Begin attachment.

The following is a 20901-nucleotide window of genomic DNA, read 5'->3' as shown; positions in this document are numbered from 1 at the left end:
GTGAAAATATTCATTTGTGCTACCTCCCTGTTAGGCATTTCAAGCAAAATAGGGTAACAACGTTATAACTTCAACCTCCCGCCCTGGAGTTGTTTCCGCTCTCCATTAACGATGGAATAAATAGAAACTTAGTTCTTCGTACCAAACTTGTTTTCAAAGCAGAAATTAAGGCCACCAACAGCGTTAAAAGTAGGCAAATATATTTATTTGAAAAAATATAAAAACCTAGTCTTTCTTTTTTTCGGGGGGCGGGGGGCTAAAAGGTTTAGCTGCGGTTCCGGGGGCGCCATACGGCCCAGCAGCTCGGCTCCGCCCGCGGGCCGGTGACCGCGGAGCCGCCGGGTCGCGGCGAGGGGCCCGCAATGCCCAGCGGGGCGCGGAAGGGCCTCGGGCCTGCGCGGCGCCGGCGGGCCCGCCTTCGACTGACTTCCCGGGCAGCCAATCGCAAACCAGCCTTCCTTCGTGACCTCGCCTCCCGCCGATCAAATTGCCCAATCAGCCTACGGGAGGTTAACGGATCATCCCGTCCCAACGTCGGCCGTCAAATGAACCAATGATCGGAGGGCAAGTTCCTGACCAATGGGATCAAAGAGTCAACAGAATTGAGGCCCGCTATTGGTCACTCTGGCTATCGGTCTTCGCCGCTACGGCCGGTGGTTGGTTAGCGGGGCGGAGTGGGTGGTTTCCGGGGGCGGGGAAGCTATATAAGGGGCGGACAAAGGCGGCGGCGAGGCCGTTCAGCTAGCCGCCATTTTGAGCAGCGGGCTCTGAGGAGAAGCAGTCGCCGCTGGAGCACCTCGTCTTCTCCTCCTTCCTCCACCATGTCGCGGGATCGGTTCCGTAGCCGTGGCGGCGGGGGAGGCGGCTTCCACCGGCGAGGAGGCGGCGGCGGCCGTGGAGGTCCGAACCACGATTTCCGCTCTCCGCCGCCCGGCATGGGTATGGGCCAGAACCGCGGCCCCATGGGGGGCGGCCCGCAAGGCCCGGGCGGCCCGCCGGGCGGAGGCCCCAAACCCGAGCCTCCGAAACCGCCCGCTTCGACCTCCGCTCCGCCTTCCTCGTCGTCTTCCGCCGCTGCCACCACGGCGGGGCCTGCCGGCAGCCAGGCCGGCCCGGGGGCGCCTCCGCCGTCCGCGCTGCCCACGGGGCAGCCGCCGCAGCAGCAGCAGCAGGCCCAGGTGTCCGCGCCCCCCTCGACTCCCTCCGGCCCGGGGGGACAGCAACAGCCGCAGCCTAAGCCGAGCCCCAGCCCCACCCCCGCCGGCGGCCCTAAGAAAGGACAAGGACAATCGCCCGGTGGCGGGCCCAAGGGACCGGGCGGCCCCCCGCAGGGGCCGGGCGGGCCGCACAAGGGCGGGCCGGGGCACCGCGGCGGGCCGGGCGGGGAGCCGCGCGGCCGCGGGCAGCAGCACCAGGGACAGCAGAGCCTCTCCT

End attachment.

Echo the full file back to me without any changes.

The following is a 20901-nucleotide window of genomic DNA, read 5'->3' as shown; positions in this document are numbered from 1 at the left end:
GTGAAAATATTCATTTGTGCTACCTCCCTGTTAGGCATTTCAAGCAAAATAGGGTAACAACGTTATAACTTCAACCTCCCGCCCTGGAGTTGTTTCCGCTCTCCATTAACGATGGAATAAATAGAAACTTAGTTCTTCGTACCAAACTTGTTTTCAAAGCAGAAATTAAGGCCACCAACAGCGTTAAAAGTAGGCAAATATATTTATTTGAAAAAATATAAAAACCTAGTCTTTCTTTTTTTCGGGGGGCGGGGGGCTAAAAGGTTTAGCTGCGGTTCCGGGGGCGCCATACGGCCCAGCAGCTCGGCTCCGCCCGCGGGCCGGTGACCGCGGAGCCGCCGGGTCGCGGCGAGGGGCCCGCAATGCCCAGCGGGGCGCGGAAGGGCCTCGGGCCTGCGCGGCGCCGGCGGGCCCGCCTTCGACTGACTTCCCGGGCAGCCAATCGCAAACCAGCCTTCCTTCGTGACCTCGCCTCCCGCCGATCAAATTGCCCAATCAGCCTACGGGAGGTTAACGGATCATCCCGTCCCAACGTCGGCCGTCAAATGAACCAATGATCGGAGGGCAAGTTCCTGACCAATGGGATCAAAGAGTCAACAGAATTGAGGCCCGCTATTGGTCACTCTGGCTATCGGTCTTCGCCGCTACGGCCGGTGGTTGGTTAGCGGGGCGGAGTGGGTGGTTTCCGGGGGCGGGGAAGCTATATAAGGGGCGGACAAAGGCGGCGGCGAGGCCGTTCAGCTAGCCGCCATTTTGAGCAGCGGGCTCTGAGGAGAAGCAGTCGCCGCTGGAGCACCTCGTCTTCTCCTCCTTCCTCCACCATGTCGCGGGATCGGTTCCGTAGCCGTGGCGGCGGGGGAGGCGGCTTCCACCGGCGAGGAGGCGGCGGCGGCCGTGGAGGTCCGAACCACGATTTCCGCTCTCCGCCGCCCGGCATGGGTATGGGCCAGAACCGCGGCCCCATGGGGGGCGGCCCGCAAGGCCCGGGCGGCCCGCCGGGCGGAGGCCCCAAACCCGAGCCTCCGAAACCGCCCGCTTCGACCTCCGCTCCGCCTTCCTCGTCGTCTTCCGCCGCTGCCACCACGGCGGGGCCTGCCGGCAGCCAGGCCGGCCCGGGGGCGCCTCCGCCGTCCGCGCTGCCCACGGGGCAGCCGCCGCAGCAGCAGCAGCAGGCCCAGGTGTCCGCGCCCCCCTCGACTCCCTCCGGCCCGGGGGGACAGCAACAGCCGCAGCCTAAGCCGAGCCCCAGCCCCACCCCCGCCGGCGGCCCTAAGAAAGGACAAGGACAATCGCCCGGTGGCGGGCCCAAGGGACCGGGCGGCCCCCCGCAGGGGCCGGGCGGGCCGCACAAGGGCGGGCCGGGGCACCGCGGCGGGCCGGGCGGGGAGCCGCGCGGCCGCGGGCAGCAGCACCAGGGACAGCAGAGCCTCTCCT